Part of a £1 million pot of development money intended to help victims of the credit crunch is lying unused – because hardly any takers have come forward in Birmingham.
Regional development body Advantage West Midlands put the money into local lending trusts to support small businesses who could not get funding from nervy banks.
But while trusts in other parts of the region saw the money fly out, the Birmingham group is seeing even fewer entrepreneurs come forward than in a normal year.
The Aston Reinvestment Trust (Art) is the largest of the five main trusts sharing the extra funding, and covers Birmingham and Solihull.
April, May and June are normally the busiest time of the year for businesses looking to start or expand, but it has lent less than half the money it was hoping to.
Art chief executive Steve Walker said: “With the advent of the credit crunch we really expected to be overrun with applications from both startups and existing businesses this year because we were aware that the banks were unlikely to lend to the higher risk part of the smaller business market.
“Art was lent more than £1 million last year, and this year AWM provided us with additional funding to provide for an increase.
“But in the first three months of the year we have actually been quieter than we were last year.”
Art is one of the five major members of the Fair Finance Consortium – a group of lending trusts in the West Midlands that give loans to help start-ups, entrepreneurs and other businesses that struggle to get funding from banks because they are seen as too high risk.
The four other trusts cover the Black Country; Coventry and Warwickshire; Staffordshire; and Herefordshire, Worcestershire and Shropshire.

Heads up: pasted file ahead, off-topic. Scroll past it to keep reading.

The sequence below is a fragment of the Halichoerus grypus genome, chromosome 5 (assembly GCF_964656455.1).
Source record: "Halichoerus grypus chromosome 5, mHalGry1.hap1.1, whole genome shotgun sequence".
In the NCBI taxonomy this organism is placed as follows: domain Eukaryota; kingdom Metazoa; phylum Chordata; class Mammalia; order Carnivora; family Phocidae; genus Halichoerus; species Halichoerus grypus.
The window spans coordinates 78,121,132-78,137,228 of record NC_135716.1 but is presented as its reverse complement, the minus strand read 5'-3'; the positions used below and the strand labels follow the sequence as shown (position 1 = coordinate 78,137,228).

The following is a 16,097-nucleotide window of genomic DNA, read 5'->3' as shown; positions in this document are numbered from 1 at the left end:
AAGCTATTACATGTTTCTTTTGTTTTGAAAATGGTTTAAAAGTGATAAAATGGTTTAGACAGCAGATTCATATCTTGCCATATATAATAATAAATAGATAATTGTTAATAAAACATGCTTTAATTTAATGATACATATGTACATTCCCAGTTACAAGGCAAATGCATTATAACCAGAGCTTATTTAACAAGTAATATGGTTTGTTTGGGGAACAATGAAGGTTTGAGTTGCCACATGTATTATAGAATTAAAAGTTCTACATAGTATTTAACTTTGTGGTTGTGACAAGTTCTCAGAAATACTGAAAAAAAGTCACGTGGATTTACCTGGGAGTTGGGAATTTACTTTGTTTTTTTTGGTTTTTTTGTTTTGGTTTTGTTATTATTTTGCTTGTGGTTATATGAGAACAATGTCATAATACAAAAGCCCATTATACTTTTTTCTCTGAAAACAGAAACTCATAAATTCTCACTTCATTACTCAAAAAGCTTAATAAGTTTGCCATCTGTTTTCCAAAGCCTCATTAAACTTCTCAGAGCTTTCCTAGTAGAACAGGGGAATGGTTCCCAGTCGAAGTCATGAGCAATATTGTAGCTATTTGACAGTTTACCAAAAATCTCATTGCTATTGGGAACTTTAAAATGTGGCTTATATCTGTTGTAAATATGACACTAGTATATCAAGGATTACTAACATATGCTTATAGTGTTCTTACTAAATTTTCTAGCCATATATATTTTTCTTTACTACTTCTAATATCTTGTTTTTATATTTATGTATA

All have seen increased business this year except for Art.
Art was given an extra £250,000 to cope with the expected demand from people frozen out by banks which are unwilling to take chances in the current economic climate.
But in the first three months of its financial year, it lent a total of less than £128,000, far below its normal levels.
Mr Walker said he was baffled why entrepreneurs were not coming to Art for funding.
“I’m as bewildered as anyone else as to why we are seeing this in Birmingham and Solihull,” he said. We still believe that there’s plenty out there that are searching around.”
He said one reason potential entrepreneurs might not be looking for funding was they wrongly believed there was simply no funding available because of the credit crunch.
Meanwhile, at the Black Country Reinvestment Society, the equivalent of Art, staff said they had been inundated with extra requests, and had already exhausted their £300,000 AWM funding top-up.
Business development manager Steve Grice said: “All the extra money we have had we have put out the door. We are actually going back to AWM to try to get more money.
“I think a lot of the difference between Birmingham and the Black Country seems to be that we have built better relationships with our bank managers. Our outreach activity has been really up this year.”
Art has launched a campaign to make people aware there are still sources of funding for sound business ideas out there despite the credit crunch.
Mr Walker said he still hoped to find businesses that would take the unused money, although he did not know what would happen if Art came in under budget, as it had never happened before.
“It’s never been an issue before,” he said. “The money is only there for this year. If we come under budget I suppose AWM could ask for their money back or it would possibly go to another area or be lost.”
He added the trust had seen an upturn in demand in July.
A spokesman for AWM said the money would not be lost, adding he was confident that ART would still be able to hit its targets for using the extra money.